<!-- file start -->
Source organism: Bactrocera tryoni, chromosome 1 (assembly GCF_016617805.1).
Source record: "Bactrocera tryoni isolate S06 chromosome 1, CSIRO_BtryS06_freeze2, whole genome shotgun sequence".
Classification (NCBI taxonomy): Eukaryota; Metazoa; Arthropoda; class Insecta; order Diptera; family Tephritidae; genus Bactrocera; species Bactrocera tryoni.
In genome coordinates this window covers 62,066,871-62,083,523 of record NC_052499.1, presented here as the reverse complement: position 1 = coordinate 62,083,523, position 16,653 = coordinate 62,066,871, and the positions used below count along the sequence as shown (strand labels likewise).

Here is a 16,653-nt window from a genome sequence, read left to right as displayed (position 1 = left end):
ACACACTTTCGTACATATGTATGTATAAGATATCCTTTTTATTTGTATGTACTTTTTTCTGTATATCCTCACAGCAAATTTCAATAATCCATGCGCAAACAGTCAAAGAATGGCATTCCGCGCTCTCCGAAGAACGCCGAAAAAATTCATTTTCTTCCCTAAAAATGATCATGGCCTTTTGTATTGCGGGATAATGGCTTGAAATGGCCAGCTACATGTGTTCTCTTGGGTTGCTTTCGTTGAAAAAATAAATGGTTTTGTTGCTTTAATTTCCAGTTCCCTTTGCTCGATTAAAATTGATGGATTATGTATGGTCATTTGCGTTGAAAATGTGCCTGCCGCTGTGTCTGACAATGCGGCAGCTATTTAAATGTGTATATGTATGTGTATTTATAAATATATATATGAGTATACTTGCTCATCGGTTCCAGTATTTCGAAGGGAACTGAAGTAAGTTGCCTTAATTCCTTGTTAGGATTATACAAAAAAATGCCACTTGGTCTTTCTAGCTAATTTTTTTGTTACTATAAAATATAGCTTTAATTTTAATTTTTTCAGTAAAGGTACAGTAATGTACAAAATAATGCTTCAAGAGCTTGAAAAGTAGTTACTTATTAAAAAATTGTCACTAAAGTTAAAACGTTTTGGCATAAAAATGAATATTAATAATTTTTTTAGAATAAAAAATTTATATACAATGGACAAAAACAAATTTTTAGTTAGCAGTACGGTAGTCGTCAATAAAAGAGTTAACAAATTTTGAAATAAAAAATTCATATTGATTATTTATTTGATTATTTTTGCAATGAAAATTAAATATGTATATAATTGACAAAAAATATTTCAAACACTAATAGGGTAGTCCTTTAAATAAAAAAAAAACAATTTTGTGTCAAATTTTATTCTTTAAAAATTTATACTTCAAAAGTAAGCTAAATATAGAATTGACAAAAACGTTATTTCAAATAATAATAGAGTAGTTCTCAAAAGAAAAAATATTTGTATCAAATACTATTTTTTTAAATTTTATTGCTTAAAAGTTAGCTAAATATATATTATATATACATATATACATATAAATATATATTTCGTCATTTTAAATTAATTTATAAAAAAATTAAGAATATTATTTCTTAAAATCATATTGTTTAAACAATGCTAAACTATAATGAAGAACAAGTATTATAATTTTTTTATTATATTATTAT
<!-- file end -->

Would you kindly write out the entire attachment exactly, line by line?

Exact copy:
Source organism: Bactrocera tryoni, chromosome 1 (assembly GCF_016617805.1).
Source record: "Bactrocera tryoni isolate S06 chromosome 1, CSIRO_BtryS06_freeze2, whole genome shotgun sequence".
Classification (NCBI taxonomy): Eukaryota; Metazoa; Arthropoda; class Insecta; order Diptera; family Tephritidae; genus Bactrocera; species Bactrocera tryoni.
In genome coordinates this window covers 62,066,871-62,083,523 of record NC_052499.1, presented here as the reverse complement: position 1 = coordinate 62,083,523, position 16,653 = coordinate 62,066,871, and the positions used below count along the sequence as shown (strand labels likewise).

Here is a 16,653-nt window from a genome sequence, read left to right as displayed (position 1 = left end):
ACACACTTTCGTACATATGTATGTATAAGATATCCTTTTTATTTGTATGTACTTTTTTCTGTATATCCTCACAGCAAATTTCAATAATCCATGCGCAAACAGTCAAAGAATGGCATTCCGCGCTCTCCGAAGAACGCCGAAAAAATTCATTTTCTTCCCTAAAAATGATCATGGCCTTTTGTATTGCGGGATAATGGCTTGAAATGGCCAGCTACATGTGTTCTCTTGGGTTGCTTTCGTTGAAAAAATAAATGGTTTTGTTGCTTTAATTTCCAGTTCCCTTTGCTCGATTAAAATTGATGGATTATGTATGGTCATTTGCGTTGAAAATGTGCCTGCCGCTGTGTCTGACAATGCGGCAGCTATTTAAATGTGTATATGTATGTGTATTTATAAATATATATATGAGTATACTTGCTCATCGGTTCCAGTATTTCGAAGGGAACTGAAGTAAGTTGCCTTAATTCCTTGTTAGGATTATACAAAAAAATGCCACTTGGTCTTTCTAGCTAATTTTTTTGTTACTATAAAATATAGCTTTAATTTTAATTTTTTCAGTAAAGGTACAGTAATGTACAAAATAATGCTTCAAGAGCTTGAAAAGTAGTTACTTATTAAAAAATTGTCACTAAAGTTAAAACGTTTTGGCATAAAAATGAATATTAATAATTTTTTTAGAATAAAAAATTTATATACAATGGACAAAAACAAATTTTTAGTTAGCAGTACGGTAGTCGTCAATAAAAGAGTTAACAAATTTTGAAATAAAAAATTCATATTGATTATTTATTTGATTATTTTTGCAATGAAAATTAAATATGTATATAATTGACAAAAAATATTTCAAACACTAATAGGGTAGTCCTTTAAATAAAAAAAAAACAATTTTGTGTCAAATTTTATTCTTTAAAAATTTATACTTCAAAAGTAAGCTAAATATAGAATTGACAAAAACGTTATTTCAAATAATAATAGAGTAGTTCTCAAAAGAAAAAATATTTGTATCAAATACTATTTTTTTAAATTTTATTGCTTAAAAGTTAGCTAAATATATATTATATATACATATATACATATAAATATATATTTCGTCATTTTAAATTAATTTATAAAAAAATTAAGAATATTATTTCTTAAAATCATATTGTTTAAACAATGCTAAACTATAATGAAGAACAAGTATTATAATTTTTTTATTATATTATTAT